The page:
A Letter From City Manager Rick Cole

November 19, 2018
by Rick Cole

A Letter From City Manager Rick Cole

This article originally appeared in the November-December edition of Seascape

Not since the days of Vietnam and Watergate has there been such deep and widespread mistrust of government – at all levels. I recall my first day on the job in Santa Monica three years ago. I wanted to spend time out in the field at our libraries, fire stations, the public works yards and the Big Blue Bus headquarters. In the courtyard of our main library downtown, I came upon four women playing bridge. I introduced myself as the new City Manager. They told me they loved our libraries and shared how much they enjoyed them. I asked about our Police Department. They had nothing but good things to say. Same for our Fire Department. When I asked about parks, one of them said we should have more, but the ones we have were great. I responded that it sounded like they were pretty happy with their city government. 

"City government?" "Happy?" "Oh, no!" they all responded in chorus. They told me the government was terrible. Incompetent! Crooked! In their minds, city government was to blame for traffic, crime and practically everything wrong with society today.

To them, "the government" was not the entity that provided the library, police, fire and parks that they appreciated. No, government was an alien presence they read about in the media – or on social media. And that’s a growing attitude across our country. The people are "us." The government is "them."

There are 20 million people who work in state and local government in America. Some of them are stupid. Some of them are lazy. Some of them are incompetent. Some of them are corrupt. But watching Fox News or following some threads on Facebook and Twitter, you’d think that nearly all of us were stupid, lazy, incompetent and corrupt.

28% of residents agree or strongly agree they can influence decisions affecting Santa Monica.

            Source: The Wellbeing Index

Of course that’s not true. Here and elsewhere, the vast majority of librarians, police officers, firefighters, civil engineers, bus drivers and planners are skilled, hardworking professionals with a passion for public service. So are the supervisors, chiefs and managers who lead them. They work hard and care deeply for our community. Yet more and more Americans are not just unhappy with the shortcomings of government — they are mistrustful, resentful and angry. So why the hostility?

There is no easy answer. Those of us who serve in government certainly aren’t perfect. Neither is the City of Santa Monica. We make mistakes, sometimes big ones. Yet there is a fundamental difference between recognizing that democracy is messy and government is flawed — and believing that democracy is a fraud – and government is evil.

Can we address this national crisis of trust in government right here in our own community?

In many ways, we already do. Hundreds of citizens are active in all kinds of constructive ways. They serve on the City Council and City Commissions and volunteer in myriad ways from the Friends of the Library to the Community Emergency Response Teams. They actively participate in community events, civic organizations and workshops. They volunteer in our schools, charities and faith communities to tackle some of our most difficult community challenges. In fact, if you are reading this issue of the Seascape, you are taking the time to be informed and active about your community.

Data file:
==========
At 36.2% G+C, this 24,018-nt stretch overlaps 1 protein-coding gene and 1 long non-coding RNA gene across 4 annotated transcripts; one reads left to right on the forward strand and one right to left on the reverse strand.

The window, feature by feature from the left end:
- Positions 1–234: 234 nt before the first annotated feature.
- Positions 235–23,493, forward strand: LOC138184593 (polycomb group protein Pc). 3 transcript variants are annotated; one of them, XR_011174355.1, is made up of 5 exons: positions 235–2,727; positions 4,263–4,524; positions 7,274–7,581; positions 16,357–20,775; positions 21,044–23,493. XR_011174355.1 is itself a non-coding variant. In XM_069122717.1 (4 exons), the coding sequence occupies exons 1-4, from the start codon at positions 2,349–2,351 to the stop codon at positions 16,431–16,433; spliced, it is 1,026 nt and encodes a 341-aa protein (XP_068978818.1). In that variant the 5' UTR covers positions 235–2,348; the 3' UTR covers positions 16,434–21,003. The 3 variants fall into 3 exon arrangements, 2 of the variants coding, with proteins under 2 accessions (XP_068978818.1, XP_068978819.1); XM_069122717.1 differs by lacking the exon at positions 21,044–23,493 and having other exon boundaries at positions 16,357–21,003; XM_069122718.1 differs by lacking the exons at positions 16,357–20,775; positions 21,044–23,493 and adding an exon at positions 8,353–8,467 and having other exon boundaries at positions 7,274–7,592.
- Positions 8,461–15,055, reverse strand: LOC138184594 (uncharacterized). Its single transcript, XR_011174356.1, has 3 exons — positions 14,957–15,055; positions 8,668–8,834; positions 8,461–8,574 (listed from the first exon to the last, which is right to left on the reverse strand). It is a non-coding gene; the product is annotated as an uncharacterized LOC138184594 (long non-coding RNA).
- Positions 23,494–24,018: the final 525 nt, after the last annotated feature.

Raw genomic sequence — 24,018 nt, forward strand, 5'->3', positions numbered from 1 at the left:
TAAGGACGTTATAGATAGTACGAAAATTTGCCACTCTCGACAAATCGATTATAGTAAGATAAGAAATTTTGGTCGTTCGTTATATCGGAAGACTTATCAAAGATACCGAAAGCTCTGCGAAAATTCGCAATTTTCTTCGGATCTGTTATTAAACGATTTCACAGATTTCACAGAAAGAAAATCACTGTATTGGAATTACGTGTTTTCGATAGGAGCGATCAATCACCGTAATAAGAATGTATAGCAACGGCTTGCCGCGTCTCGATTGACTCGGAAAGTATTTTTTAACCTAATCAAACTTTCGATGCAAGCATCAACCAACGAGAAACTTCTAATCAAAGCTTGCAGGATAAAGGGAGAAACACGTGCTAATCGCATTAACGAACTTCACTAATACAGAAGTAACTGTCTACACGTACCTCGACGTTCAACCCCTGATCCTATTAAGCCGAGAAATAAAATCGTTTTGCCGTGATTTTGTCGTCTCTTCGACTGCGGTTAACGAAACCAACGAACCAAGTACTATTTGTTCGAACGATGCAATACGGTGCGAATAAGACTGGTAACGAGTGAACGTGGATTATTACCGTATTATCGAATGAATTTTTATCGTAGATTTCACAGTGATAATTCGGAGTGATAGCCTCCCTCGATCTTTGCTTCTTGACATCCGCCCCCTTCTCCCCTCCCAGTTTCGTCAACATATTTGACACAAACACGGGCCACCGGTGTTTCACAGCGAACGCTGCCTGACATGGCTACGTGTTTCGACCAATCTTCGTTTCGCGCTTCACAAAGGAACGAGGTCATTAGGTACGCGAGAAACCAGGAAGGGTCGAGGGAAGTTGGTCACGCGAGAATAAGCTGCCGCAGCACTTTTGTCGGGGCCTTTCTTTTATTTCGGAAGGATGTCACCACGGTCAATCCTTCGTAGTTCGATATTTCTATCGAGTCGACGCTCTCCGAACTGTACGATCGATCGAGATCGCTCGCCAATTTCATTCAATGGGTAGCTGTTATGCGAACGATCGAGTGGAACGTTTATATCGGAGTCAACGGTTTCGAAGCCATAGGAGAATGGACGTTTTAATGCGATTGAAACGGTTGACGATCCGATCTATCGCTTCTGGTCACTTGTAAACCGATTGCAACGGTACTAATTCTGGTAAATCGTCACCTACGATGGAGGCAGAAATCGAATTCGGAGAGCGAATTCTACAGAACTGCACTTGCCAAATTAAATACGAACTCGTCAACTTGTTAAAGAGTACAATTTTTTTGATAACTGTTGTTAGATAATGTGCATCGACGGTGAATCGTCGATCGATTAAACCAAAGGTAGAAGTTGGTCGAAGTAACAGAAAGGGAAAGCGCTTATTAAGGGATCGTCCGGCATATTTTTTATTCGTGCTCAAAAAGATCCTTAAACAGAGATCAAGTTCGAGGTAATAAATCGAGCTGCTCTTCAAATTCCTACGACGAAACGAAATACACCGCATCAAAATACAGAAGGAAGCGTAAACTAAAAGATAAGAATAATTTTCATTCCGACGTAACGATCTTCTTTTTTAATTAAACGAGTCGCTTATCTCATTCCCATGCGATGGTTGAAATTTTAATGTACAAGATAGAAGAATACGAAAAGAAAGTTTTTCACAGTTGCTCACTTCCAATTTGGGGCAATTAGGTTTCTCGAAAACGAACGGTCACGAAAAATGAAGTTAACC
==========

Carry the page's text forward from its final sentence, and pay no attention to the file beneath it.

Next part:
Yet too many locals feel deeply estranged from their government – or simply detached. That’s why we strive to do better. To be accessible, visible, active, transparent and accountable in seeking out members of our community – and not simply reacting to the loudest voices. Two minutes speaking at City Council meetings can’t foster the kind of informed and thoughtful dialogue we need to tackle community challenges like homelessness, the rising cost of living and crime.

To foster that kind of interchange, last year we held a series of community conversations about public safety that weren’t structured formal meetings – but opportunities for free-flowing dialogue.
We are planning more early next year to talk together about our
long-term budget choices.

We can’t make everyone happy all the time – as President Kennedy eloquently explained, to govern is to choose. Government today involves tough choices about how and where to spend time and money – and when it comes to politics, we live in polarized times. Yet even if people are inevitably going to be disappointed when they don’t always get their way, those of us in government can still strive to look for common ground.

There’s also much you can do. Nowadays it is more popular to talk about the rights of individuals than their responsibilities. Yet no democracy can last long without the values of tolerance, compromise, and a commitment to the common good. The Greeks, who invented both the word and the practice, used to swear an oath on reaching the age of citizenship to "leave our city better – and more beautiful – than we found it." Those ideals may be ancient, but they are still sorely needed.

Democracy, as Churchill famously said, is the worst form of government – except all the others. It requires citizens to take an active and informed role in making government work. Santa Monica is small enough for even a single individual to make a difference. If you are not satisfied with how well our government and democracy is working now, remember what Al Smith said a hundred years ago, "all the ills of democracy can be cured by more democracy." Get involved – and help leave our city greater and more beautiful than we found it.

To learn more about how you can be more informed or contribute, visit weare.santamonica.gov.

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